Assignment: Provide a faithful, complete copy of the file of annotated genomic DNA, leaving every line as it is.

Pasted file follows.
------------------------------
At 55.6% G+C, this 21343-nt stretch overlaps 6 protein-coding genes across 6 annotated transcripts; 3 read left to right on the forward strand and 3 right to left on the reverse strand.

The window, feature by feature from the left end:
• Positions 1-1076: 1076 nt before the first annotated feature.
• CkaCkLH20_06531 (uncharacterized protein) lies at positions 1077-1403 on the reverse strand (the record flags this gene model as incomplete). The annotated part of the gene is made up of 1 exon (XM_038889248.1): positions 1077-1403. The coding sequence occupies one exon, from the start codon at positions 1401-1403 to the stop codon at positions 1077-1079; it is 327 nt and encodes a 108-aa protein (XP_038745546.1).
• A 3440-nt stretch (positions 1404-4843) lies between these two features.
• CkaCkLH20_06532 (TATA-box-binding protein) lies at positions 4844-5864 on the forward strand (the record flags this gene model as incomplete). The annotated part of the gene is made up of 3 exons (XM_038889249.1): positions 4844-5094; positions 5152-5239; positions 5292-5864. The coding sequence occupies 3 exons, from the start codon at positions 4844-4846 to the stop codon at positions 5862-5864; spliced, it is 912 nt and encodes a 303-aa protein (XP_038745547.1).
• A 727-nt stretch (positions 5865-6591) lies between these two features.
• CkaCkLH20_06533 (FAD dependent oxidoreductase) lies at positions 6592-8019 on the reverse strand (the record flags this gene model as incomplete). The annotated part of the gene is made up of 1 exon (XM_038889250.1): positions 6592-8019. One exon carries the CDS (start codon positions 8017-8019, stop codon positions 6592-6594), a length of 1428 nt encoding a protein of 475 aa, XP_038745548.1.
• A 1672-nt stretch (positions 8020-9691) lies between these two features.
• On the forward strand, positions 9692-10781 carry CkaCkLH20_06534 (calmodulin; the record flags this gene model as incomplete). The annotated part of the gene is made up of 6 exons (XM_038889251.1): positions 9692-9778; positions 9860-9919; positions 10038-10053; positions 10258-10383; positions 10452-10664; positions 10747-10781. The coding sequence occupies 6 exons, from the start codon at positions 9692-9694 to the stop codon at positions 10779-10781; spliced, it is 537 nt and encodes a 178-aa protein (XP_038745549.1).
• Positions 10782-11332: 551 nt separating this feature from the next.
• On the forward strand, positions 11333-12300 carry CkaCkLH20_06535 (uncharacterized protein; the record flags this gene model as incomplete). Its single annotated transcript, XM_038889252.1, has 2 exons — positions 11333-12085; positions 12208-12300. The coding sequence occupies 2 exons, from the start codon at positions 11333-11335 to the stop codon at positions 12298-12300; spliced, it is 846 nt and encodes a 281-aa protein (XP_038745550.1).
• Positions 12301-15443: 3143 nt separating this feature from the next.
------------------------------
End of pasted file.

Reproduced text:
At 55.6% G+C, this 21343-nt stretch overlaps 6 protein-coding genes across 6 annotated transcripts; 3 read left to right on the forward strand and 3 right to left on the reverse strand.

The window, feature by feature from the left end:
• Positions 1-1076: 1076 nt before the first annotated feature.
• CkaCkLH20_06531 (uncharacterized protein) lies at positions 1077-1403 on the reverse strand (the record flags this gene model as incomplete). The annotated part of the gene is made up of 1 exon (XM_038889248.1): positions 1077-1403. The coding sequence occupies one exon, from the start codon at positions 1401-1403 to the stop codon at positions 1077-1079; it is 327 nt and encodes a 108-aa protein (XP_038745546.1).
• A 3440-nt stretch (positions 1404-4843) lies between these two features.
• CkaCkLH20_06532 (TATA-box-binding protein) lies at positions 4844-5864 on the forward strand (the record flags this gene model as incomplete). The annotated part of the gene is made up of 3 exons (XM_038889249.1): positions 4844-5094; positions 5152-5239; positions 5292-5864. The coding sequence occupies 3 exons, from the start codon at positions 4844-4846 to the stop codon at positions 5862-5864; spliced, it is 912 nt and encodes a 303-aa protein (XP_038745547.1).
• A 727-nt stretch (positions 5865-6591) lies between these two features.
• CkaCkLH20_06533 (FAD dependent oxidoreductase) lies at positions 6592-8019 on the reverse strand (the record flags this gene model as incomplete). The annotated part of the gene is made up of 1 exon (XM_038889250.1): positions 6592-8019. One exon carries the CDS (start codon positions 8017-8019, stop codon positions 6592-6594), a length of 1428 nt encoding a protein of 475 aa, XP_038745548.1.
• A 1672-nt stretch (positions 8020-9691) lies between these two features.
• On the forward strand, positions 9692-10781 carry CkaCkLH20_06534 (calmodulin; the record flags this gene model as incomplete). The annotated part of the gene is made up of 6 exons (XM_038889251.1): positions 9692-9778; positions 9860-9919; positions 10038-10053; positions 10258-10383; positions 10452-10664; positions 10747-10781. The coding sequence occupies 6 exons, from the start codon at positions 9692-9694 to the stop codon at positions 10779-10781; spliced, it is 537 nt and encodes a 178-aa protein (XP_038745549.1).
• Positions 10782-11332: 551 nt separating this feature from the next.
• On the forward strand, positions 11333-12300 carry CkaCkLH20_06535 (uncharacterized protein; the record flags this gene model as incomplete). Its single annotated transcript, XM_038889252.1, has 2 exons — positions 11333-12085; positions 12208-12300. The coding sequence occupies 2 exons, from the start codon at positions 11333-11335 to the stop codon at positions 12298-12300; spliced, it is 846 nt and encodes a 281-aa protein (XP_038745550.1).
• Positions 12301-15443: 3143 nt separating this feature from the next.